David Zarefsky, a longtime scholar of rhetoric and oratory at Northwestern University, has been named a visiting scholar at the Annenberg Public Policy Center for the spring 2018 term.
Zarefsky, a professor emeritus in communication studies at Northwestern, is writing a book on a speech given by President Lyndon B. Johnson nearly 50 years ago, on March 31, 1968, in which Johnson described steps to limit the war in Vietnam and announced that he would not be seeking reelection. The much-anticipated speech, which shifted in tone and substance as it was written and rewritten, was delivered against a complex backdrop of political, military, economic, and social events and expectations.
“It’s a speech that has been understudied,” Zarefsky said. “But it’s been remembered mainly for the announcement that Johnson would not run for reelection.”
The Viet Cong and the North Vietnamese Army had launched the Tet Offensive in January 1968 against cities and towns in South Vietnam, stunning the American and South Vietnamese armies. The unexpected surge had a jarring effect on the American public, which had been told the war was going well, and for the first time support for the war fell below 50 percent. The attacks delayed Johnson’s planned address, and created uncertainty and apprehension among his advisors and speechwriters.
In addition, Gen. William Westmoreland, commander of the U.S. forces in Vietnam, was pressing for an additional 206,000 troops, a 40 percent increase, according to information leaked to The New York Times.
There were troubles on the political and economic fronts, too. Weeks earlier, in the first presidential primary, in New Hampshire, Minnesota Sen. Eugene McCarthy mounted an unexpectedly strong challenge to Johnson on the Democratic ballot, winning 42 percent to Johnson’s 50 percent. And the war was draining American gold reserves. Johnson wanted a tax increase to pay for the war but Congress demanded budget cuts.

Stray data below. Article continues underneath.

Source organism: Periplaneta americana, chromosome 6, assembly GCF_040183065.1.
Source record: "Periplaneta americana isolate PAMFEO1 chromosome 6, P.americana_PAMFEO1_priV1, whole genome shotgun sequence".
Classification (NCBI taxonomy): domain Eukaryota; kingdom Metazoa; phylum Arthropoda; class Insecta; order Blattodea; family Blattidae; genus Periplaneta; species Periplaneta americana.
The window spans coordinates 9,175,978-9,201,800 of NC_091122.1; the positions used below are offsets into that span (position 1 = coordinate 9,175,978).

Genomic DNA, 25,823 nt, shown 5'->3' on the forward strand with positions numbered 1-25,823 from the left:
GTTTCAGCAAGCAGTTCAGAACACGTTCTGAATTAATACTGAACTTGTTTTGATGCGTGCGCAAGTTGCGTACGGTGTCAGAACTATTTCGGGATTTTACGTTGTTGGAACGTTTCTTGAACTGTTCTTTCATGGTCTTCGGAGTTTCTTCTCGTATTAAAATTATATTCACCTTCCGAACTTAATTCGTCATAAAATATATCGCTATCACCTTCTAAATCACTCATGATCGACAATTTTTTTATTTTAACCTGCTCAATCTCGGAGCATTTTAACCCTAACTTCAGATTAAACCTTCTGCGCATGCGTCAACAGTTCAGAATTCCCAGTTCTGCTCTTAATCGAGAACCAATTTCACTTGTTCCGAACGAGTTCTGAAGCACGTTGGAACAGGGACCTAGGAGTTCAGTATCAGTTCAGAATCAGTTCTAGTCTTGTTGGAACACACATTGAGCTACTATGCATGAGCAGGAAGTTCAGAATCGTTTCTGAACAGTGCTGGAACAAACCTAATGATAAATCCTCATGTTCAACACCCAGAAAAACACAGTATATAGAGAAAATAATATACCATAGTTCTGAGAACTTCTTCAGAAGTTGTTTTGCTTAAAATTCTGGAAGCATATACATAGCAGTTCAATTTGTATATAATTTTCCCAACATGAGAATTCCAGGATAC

Though it made the headlines, Johnson’s reelection announcement was almost an add-on to the speech, Zarefsky said. (And it was, incidentally, the last time that an incumbent president eligible for reelection has declined to run.) The Vietnam speech went through 11 drafts, the first six of them hawkish. Only in the seventh, called the first “alternate version,” did it start to make a subtle shift toward seeking a peaceful resolution without repudiating military action. In the speech, Johnson said that he would send more than 13,000 additional troops to Vietnam. But read against the expectation that Westmoreland had sought many more, it was seen as Johnson “putting a lid on the American presence in Vietnam,” Zarefsky said.
Zarefsky said he’s been fascinated by this speech. “I’ve been interested in it since I heard it when it was delivered. I probably would have been one of the 206,000,” he said. “I remember it vividly.”
Zarefsky, formerly Dean of the School of Speech at Northwestern, is a former president of the National Communication Association and a former president of the Rhetoric Society of America. His studies have been centered around rhetorical history and criticism, argumentation, and debate, and he has written extensively about two periods of U.S. history: Pre-Civil War and the 1960s.